**812**, where c is an input value, for example a 4-byte state column. However, the approach applies to any type of input value c. Mappings X and Y can be implemented as look-up tables which can be stored in memory, however, when they are stored in memory the values can be read by an attacker. Diagram **14** illustrates how the contents of the look-up tables can be obfuscated by using an input encoding F and an output encoding H. Look-up tables corresponding to X∘F^{−1 }and H∘Y are stored as illustrated instead of X and Y, making it more difficult to extract X and Y. Diagram **816** shows how to add an additional, for example random, bijective function G, such that the intermediate result of the two tables is also encoded. In this case, two tables are stored in memory: X′=G∘X∘F^{−1 }and Y′=H∘Y∘G^{−1}. This is illustrated once more in diagram **818**:

*Y′∘X*′=(*H∘Y∘G*^{−1})∘(*G∘X∘F*^{−1})=*H*∘(*Y∘X*)∘*F*^{−1},

where ∘ denotes function composition as usual (i.e., for any two functions ƒ(x) and g(x), ƒ∘g(x)=ƒ(g(x)) by definition), X and Y are functions suitable for implementation by means of look-up tables. Likewise a network consisting of more than two functions can be encoded. The actual tables encoding X and Y are obfuscated by combining H∘Y∘G^{−1 }in a single look-up table and combining G∘X∘F^{−1 }in a single look-up table. As long as F, G, and/or H remain unknown, the attacker cannot extract information about X and/or Y from the look-up tables, and hence the attacker cannot extract the key that is the basis for X and/or Y. Other cryptographic algorithms, including DES and Rijndael (of which AES is a particular instantiation), may also be encoded as a (cascade or network of) look-up tables that may be obfuscated in a way similar to the above. The invention is not limited to the exemplary cryptographic algorithms mentioned.

Chow 1 discloses a method with the intend to hide the key by encoding its tables with random bijections representing compositions rather than individual steps. Preventing secret-key extraction has the advantage that an attacker is prevented from extracting keying material which would allow software protection goals to be bypassed on other machines, or from publishing keying material effectively creating ‘global cracks’ which defeat security measures across large user-bases of installed software. It provides an increased degree of protection given the constraints of a software-only solution and the hostile-host reality. In the approach of Chow 1, the key is hidden by (1) using tables for compositions rather than individual steps; (2) encoding these tables with random bijections; and (3) extending the cryptographic boundary beyond the crypto algorithm itself further out into the containing application, forcing attackers (reverse engineers) to understand significantly larger code segments to achieve their goals. Chow 1 discusses a fixed key approach: the key(s) are embedded in the implementation by partial evaluation with respect to the key(s), so that key input is unnecessary. Partial evaluation means that expressions involving the key are evaluated as much as reasonably possible, and the result is put in the code rather than the full expressions. The attacker could extract a key-specific implementation and use it instead of the key, however cryptography is typically a component of a larger containing system that can provide the input to the cryptographic component in a manipulated or encoded form, for which the component is designed, but which an adversary will find difficult to remove. Referring to the step of encoding tables, since encodings are arbitrary, results are meaningful only if the output encoding of one step matches the input encoding of the next. For example, if step X is followed by step Y (resulting in computation of Y∘X), the computation could be encoded as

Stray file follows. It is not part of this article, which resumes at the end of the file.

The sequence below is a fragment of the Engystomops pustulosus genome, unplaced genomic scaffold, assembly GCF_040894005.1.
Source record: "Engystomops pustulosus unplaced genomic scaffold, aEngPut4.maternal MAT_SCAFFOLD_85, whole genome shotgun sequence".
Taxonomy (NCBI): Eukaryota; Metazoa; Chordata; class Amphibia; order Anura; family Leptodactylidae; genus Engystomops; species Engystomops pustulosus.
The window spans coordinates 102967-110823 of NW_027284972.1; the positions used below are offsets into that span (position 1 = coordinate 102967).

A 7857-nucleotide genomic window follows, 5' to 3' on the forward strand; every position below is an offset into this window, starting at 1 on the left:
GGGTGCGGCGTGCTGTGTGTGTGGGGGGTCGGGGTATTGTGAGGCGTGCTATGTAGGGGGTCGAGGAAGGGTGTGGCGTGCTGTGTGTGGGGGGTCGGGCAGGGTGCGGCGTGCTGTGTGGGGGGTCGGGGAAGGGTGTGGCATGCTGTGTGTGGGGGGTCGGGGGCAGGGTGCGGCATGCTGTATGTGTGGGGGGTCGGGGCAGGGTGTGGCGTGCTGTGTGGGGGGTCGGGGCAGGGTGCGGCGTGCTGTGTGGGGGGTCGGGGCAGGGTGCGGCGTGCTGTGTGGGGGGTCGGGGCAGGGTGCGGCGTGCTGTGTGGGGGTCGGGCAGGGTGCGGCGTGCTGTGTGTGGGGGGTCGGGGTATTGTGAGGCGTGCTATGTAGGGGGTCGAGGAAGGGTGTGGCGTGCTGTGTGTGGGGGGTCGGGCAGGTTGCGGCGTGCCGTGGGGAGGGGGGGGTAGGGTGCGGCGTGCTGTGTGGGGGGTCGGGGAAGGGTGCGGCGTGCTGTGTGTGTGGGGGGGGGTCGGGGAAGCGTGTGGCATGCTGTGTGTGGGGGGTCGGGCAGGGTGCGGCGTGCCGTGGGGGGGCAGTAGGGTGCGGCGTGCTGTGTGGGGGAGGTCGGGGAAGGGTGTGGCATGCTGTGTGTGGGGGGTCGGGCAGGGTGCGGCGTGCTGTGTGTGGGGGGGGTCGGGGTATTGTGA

*Y′∘X*′=(*H∘Y∘G*^{−1})∘(*G∘X∘F*^{−1})=*H*∘(*Y∘X*)∘*F*^{−1}.

This way, Y∘X is properly computed albeit that the input needs to be encoded with F and the output needs to be decoded with H^{−1}. The steps are separately represented as tables corresponding to Y′ and X′, so that F, G, and H are hidden as well as X and Y.

Apart from such confusion steps, Chow 1 uses diffusion steps by means of linear transformations to further disguise the underlying operations. The term mixing bijection is used to describe a linear bijection, used in the above sense. The implementation of Chow 1 takes input in a manipulated form, and produces output in a differently manipulated form, thereby making the white-box attack context (WBAC) resistant AES difficult to separate from its containing application.